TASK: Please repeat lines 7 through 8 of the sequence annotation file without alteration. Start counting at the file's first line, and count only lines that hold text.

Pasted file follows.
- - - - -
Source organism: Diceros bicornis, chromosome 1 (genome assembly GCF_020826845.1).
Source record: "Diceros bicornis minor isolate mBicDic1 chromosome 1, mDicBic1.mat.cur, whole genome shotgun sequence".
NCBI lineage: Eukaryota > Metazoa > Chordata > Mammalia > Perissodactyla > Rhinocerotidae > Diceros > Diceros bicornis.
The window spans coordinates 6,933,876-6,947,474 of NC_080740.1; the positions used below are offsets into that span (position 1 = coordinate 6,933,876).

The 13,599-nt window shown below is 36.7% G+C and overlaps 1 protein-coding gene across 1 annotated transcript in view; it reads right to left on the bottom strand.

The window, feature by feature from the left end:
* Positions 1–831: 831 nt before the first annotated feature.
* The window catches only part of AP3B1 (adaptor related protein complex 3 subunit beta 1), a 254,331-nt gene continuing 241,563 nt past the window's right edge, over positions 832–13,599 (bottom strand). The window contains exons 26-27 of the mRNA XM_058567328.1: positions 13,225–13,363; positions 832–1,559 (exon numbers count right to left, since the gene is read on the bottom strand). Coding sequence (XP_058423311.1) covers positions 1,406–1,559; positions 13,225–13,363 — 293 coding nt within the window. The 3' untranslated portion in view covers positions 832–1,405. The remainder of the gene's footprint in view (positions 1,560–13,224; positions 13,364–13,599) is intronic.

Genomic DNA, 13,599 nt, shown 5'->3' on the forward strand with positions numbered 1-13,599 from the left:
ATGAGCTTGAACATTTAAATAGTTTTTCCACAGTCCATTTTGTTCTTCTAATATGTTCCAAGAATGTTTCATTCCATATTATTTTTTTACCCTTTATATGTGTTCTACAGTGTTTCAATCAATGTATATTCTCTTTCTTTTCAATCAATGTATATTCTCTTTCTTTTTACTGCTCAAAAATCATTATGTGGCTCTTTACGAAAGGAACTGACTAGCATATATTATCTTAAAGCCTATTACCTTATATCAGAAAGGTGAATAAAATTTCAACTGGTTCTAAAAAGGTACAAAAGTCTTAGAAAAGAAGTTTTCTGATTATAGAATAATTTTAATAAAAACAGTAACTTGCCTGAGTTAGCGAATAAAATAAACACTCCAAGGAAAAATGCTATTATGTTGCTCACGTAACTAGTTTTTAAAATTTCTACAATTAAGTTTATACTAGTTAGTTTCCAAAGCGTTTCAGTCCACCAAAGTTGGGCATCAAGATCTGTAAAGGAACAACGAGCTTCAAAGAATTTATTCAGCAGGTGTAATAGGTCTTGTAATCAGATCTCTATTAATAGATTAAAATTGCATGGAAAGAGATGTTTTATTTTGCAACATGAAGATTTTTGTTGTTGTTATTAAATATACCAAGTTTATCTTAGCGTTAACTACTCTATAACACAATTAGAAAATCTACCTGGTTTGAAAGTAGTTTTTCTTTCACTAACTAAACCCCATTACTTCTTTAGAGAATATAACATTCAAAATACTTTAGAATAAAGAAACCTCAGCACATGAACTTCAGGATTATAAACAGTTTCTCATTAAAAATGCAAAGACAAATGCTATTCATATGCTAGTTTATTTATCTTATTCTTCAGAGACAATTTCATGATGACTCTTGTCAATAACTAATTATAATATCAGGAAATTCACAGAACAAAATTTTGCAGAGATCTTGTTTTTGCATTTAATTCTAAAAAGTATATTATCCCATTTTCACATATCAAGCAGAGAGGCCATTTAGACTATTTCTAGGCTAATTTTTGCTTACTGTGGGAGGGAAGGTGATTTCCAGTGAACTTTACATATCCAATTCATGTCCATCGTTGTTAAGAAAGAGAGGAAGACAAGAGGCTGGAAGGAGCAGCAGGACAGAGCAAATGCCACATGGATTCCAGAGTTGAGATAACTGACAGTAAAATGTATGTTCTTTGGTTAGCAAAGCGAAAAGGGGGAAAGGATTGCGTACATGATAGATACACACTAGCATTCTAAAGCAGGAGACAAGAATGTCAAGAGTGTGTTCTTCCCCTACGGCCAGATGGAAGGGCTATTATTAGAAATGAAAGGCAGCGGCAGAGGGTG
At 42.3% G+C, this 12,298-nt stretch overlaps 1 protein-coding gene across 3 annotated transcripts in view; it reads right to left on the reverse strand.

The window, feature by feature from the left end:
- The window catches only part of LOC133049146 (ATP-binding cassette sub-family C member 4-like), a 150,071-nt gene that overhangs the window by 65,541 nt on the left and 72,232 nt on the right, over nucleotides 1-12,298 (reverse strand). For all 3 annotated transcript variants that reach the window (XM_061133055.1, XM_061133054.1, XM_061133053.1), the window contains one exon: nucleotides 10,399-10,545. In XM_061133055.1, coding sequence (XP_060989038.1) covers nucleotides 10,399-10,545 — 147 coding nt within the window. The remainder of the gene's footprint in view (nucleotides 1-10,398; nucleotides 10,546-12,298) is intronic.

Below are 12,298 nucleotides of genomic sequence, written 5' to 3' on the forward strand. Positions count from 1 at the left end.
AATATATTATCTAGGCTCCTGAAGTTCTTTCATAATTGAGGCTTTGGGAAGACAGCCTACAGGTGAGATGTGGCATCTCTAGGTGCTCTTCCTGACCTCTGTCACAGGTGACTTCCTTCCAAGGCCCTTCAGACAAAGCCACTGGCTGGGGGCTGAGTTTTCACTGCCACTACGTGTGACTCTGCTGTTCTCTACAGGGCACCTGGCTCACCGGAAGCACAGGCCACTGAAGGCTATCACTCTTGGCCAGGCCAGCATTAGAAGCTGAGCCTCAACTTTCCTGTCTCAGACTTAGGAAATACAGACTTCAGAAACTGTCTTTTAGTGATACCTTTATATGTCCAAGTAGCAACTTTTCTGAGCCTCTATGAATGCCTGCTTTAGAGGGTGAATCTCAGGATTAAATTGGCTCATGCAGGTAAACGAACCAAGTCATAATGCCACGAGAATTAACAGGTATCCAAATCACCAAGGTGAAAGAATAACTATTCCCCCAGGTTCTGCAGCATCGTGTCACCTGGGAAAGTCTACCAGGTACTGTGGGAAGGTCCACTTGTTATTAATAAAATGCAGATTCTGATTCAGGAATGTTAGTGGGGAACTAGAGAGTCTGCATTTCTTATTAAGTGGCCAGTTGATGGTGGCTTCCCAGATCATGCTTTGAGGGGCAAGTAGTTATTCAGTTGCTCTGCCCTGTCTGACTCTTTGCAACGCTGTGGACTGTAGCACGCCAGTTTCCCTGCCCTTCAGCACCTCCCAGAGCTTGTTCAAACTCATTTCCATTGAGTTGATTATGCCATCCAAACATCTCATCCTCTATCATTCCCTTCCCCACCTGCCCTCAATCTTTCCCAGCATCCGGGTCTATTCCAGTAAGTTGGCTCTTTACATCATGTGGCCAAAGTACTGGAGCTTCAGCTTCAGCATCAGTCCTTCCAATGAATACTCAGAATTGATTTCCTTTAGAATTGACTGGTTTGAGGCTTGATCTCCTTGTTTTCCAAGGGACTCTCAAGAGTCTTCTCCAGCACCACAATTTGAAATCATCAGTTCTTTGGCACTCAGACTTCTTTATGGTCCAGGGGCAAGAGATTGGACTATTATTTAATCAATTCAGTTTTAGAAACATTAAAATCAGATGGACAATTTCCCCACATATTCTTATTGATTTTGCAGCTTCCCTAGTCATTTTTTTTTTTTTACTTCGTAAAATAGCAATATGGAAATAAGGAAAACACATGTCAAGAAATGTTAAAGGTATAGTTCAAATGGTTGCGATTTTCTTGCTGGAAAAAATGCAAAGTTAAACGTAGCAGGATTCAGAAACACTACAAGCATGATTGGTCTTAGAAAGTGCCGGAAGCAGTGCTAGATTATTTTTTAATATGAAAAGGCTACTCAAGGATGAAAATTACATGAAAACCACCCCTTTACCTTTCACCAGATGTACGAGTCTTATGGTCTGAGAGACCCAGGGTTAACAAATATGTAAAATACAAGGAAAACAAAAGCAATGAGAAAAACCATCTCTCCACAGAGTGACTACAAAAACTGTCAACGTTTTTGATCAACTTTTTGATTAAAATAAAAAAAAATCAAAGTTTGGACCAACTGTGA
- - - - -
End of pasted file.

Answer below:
* Positions 1–831: 831 nt before the first annotated feature.
* The window catches only part of AP3B1 (adaptor related protein complex 3 subunit beta 1), a 254,331-nt gene continuing 241,563 nt past the window's right edge, over positions 832–13,599 (bottom strand). The window contains exons 26-27 of the mRNA XM_058567328.1: positions 13,225–13,363; positions 832–1,559 (exon numbers count right to left, since the gene is read on the bottom strand). Coding sequence (XP_058423311.1) covers positions 1,406–1,559; positions 13,225–13,363 — 293 coding nt within the window. The 3' untranslated portion in view covers positions 832–1,405. The remainder of the gene's footprint in view (positions 1,560–13,224; positions 13,364–13,599) is intronic.